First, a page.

Despite my lukewarm feelings about the first book, I read the next two volumes in Juliet Blackwell’s Witchcraft Mystery series, A Cast-Off Coven and Hexes and Hemlines. I know that people hate-watch TV shows, but do they hate-read? It takes a fair amount of time and energy to read a full-length novel (even if you sort of skim parts of it), so why do I keep coming back these books when they aren’t particularly good?
Is it because I realized that Lily Ivory (why not just call her White White and have done with it?), who is supposed to be a country girl from rural Texas, talks exactly like Applejack and it’s now ten times more hilarious to read it in her voice?
Was it some morbid curiosity to see just how ridiculously convoluted the plot (and Lily’s love life) can get? Or maybe it’s because I secretly get a little boost from mediocre-to-terrible writing, because it makes me feel so much better about my own work.
In any case, I knocked back two more books in this series, and I’m probably going to read the rest of the ones that are free through my library, because I’ve come too far already. Or maybe I haven’t come too far enough!
In A Cast-Off Coven, our heroine is called on to investigate a haunted art school. The site, which was once a convent, was corrupted by devil-worshipping nuns at the turn of the century, and later by the suicide (or was it MURDER?) of a student. Per usual, Lily makes everything worse by stirring up a long-captive demon, running around like a coke-addicted Nancy Drew, and generally being a nuisance to everyone. This book has demonic possession, rampant jealousy, cougars (the lady kind, not the big cat kind), and haunted nun underwear. I’m making it sound better than it is, I swear. We also meet yet another Sexy Man (TM) archetype–the trouble bad boy with a heart of gold beneath his leather jack–to add to the stable of men who are inexplicably attracted to the bossy, socially awkward main character. I get that there’s a certain amount of wish fulfillment in these types of stories, but almost every man Lily meets is both overwhelmingly handsome and eager to get in her drawers.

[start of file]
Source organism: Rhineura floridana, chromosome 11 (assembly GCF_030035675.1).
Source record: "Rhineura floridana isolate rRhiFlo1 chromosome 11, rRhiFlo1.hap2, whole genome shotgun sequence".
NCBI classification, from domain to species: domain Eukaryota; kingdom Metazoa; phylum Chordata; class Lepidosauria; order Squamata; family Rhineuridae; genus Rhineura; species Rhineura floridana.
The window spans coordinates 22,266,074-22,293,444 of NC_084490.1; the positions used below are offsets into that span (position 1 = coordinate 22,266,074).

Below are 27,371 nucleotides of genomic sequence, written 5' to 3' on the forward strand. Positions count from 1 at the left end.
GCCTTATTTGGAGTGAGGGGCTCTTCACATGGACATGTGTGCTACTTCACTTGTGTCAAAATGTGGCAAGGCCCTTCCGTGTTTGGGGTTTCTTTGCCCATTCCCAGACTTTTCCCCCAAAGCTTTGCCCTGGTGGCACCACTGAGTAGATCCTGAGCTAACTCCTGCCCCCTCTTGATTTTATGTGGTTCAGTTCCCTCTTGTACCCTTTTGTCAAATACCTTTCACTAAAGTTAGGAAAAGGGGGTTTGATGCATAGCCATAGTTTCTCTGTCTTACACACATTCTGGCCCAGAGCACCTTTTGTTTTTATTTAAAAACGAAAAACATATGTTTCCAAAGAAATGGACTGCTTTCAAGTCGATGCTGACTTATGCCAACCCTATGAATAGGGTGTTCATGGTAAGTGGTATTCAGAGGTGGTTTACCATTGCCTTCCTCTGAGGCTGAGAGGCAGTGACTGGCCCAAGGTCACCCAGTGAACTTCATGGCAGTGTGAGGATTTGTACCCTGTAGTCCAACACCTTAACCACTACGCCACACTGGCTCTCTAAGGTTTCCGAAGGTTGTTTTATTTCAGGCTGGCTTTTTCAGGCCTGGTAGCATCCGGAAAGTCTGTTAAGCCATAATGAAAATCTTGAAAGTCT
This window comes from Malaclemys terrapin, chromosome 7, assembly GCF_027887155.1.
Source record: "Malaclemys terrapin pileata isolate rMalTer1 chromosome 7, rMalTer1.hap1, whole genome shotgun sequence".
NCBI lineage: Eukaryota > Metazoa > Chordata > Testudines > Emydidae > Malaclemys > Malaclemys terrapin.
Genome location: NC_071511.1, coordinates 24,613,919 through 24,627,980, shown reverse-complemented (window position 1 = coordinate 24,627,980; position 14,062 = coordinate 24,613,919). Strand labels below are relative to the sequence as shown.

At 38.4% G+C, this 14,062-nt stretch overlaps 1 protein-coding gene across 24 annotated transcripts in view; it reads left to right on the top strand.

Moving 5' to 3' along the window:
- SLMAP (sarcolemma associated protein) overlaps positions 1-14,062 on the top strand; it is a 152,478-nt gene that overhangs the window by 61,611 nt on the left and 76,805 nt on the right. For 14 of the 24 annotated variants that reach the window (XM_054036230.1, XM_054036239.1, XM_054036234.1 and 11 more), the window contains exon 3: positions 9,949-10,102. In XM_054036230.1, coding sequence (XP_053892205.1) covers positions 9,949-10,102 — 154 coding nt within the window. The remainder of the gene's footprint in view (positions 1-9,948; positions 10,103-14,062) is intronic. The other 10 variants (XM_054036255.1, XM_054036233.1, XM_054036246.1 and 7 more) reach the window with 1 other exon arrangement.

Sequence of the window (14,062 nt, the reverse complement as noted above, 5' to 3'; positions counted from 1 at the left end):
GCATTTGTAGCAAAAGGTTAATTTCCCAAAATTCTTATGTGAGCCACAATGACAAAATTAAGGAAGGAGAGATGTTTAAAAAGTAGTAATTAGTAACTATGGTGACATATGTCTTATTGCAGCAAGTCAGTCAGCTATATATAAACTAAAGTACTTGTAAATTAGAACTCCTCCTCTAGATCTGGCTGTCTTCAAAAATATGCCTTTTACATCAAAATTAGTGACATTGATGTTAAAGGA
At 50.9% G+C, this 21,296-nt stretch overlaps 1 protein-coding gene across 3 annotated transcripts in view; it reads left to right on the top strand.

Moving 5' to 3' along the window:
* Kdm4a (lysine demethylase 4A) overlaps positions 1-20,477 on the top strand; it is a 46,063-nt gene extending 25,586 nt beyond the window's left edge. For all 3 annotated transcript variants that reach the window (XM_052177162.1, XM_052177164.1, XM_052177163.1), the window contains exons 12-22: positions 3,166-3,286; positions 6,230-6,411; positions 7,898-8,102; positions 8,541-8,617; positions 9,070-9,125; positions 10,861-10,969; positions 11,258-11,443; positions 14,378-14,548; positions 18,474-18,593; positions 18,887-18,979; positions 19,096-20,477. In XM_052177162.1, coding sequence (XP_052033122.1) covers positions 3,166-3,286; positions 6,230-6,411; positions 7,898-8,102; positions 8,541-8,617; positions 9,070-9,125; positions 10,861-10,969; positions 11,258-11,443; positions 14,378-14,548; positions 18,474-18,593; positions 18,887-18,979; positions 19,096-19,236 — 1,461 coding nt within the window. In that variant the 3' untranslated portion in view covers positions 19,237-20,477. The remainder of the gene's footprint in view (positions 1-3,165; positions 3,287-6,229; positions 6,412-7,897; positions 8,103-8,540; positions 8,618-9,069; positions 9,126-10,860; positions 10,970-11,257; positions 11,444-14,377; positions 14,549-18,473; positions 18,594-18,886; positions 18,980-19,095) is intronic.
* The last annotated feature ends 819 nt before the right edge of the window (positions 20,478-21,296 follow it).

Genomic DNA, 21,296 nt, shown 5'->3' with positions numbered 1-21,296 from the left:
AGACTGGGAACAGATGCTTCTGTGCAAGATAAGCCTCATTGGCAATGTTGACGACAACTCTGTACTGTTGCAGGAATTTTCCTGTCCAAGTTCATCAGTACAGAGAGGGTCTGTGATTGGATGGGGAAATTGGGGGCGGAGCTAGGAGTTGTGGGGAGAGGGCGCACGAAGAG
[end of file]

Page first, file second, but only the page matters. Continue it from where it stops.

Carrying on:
Hexes and Hemlines picks up where the previous book leaves off (somehow only like, two weeks have passed so far in the series) when the reclusive son of San Francisco’s self-professed High Prince of Hell is murdered. A secret society of rich kids suffering from affluenza has somehow gotten mixed up with a powerful and unscrupulous witch, and they’re planning to create an anti-aging product that leaches the youth and vitality from some people in order to grant it to the wealthy elites. Or something. I just read this today, and I barely remember it. There are lots of snakes, so if you’re squeamish about that sort of thing, skip this book.
Actually, skip all these books, because they’re very silly. One of Blackwell’s worst habits is describing everyone who isn’t white as “exotic” and passing commentary on fat girls, trans folks, and others in a way that’s clearly meant to be playful but comes off as patronizing and colonialistic. And don’t even get me started on the wise old Abuelita or the ancient voodoo wisdom or the gypsy fortune teller.
Look, these books get pretty good reviews on Amazon and Goodreads. If you’re a fan of chick-lit mysteries with a paranormal twist, you may very well enjoy Blackwell’s writing. It’s entirely possible that I’m just a grumpy, overly critical killjoy. So far, I haven’t read anything yet this year that I loved unreservedly, but I’m hopeful that I’ll find something good in my latest library haul.